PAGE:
“I know it’s technically 2, but I like 0.2 better because it feels more expressive.”

“I chose not to correct the multiplication sign to a division sign, because why would I want to do that? The division sign is negative, and I want my equation to give hope.”

“I centered the equation because it’s more creative. I feel that to flush the equation to the left is not truly expressing how I feel about these numbers.”

“I might have left out a decimal point somewhere, but my equation was definitely more inspired than anyone else’s in my group. At least, I bothered to make my square root sign look like a real square root sign. Some people scribbled stuff there that looked like a hat having convulsions.”

“My mathematical theorem is solid. Both my roommates read it and they both think it’s solid. I only took this course to learn how to publish my theorems. I know my theorems are good, but obviously, it’s not a matter of being a good mathematician. It’s all about luck.”

“Blaise Pascal didn’t go to college.”

“I centered the equation because I really want the people to center on these numbers, to focus, you know? That’s why I put the whole thing in italics, too.”

“I chose to leave the space inside the absolute value sign empty because that way anyone would be able to imagine the number they wanted to imagine and make the equation universal.”

“It’s not incomplete. I stopped short of writing the total because I wanted a cliffhanger.”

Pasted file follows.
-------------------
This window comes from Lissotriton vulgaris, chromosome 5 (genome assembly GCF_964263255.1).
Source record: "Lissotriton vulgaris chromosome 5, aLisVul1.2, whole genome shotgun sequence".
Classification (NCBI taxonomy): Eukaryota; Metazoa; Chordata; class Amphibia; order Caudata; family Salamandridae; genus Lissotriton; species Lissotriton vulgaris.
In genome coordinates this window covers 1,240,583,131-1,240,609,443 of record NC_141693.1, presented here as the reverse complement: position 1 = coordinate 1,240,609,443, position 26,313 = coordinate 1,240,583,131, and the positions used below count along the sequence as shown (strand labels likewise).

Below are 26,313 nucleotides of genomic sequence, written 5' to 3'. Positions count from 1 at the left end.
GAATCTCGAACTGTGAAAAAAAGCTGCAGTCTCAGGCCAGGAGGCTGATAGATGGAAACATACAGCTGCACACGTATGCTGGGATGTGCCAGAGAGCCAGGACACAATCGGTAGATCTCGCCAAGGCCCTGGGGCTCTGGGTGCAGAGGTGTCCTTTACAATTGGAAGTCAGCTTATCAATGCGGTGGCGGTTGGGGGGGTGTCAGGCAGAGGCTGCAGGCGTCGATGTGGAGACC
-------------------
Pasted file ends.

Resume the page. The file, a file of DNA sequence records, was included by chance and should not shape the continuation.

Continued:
“I thought that I might write a full theorem one day, but after taking this course, I think I’m just going to stick to my numbers. I only do numbers for myself now.”

“Blaise Pascal never bothered to plot.”

“I did not forget. I deliberately withheld the value of X. X is a very personal point in my life. I wanted the graph to make people feel that darkness and confusion that X represents.”

“You know you do great proof. You’ve been doing proof all your life. Your classmates think you do great proof. Your friends know you do great proof. But then comes this professor, and it’s all about the Greeks. She just can’t stand anyone doing proofs in any other way but the Greeks’.”

“It’s better if we never find out the value of X. That way readers will keep wondering, was it 7?”

“In the end, we find out that X was Y all along.”

“Of course, it doesn’t add up. That’s the whole point!”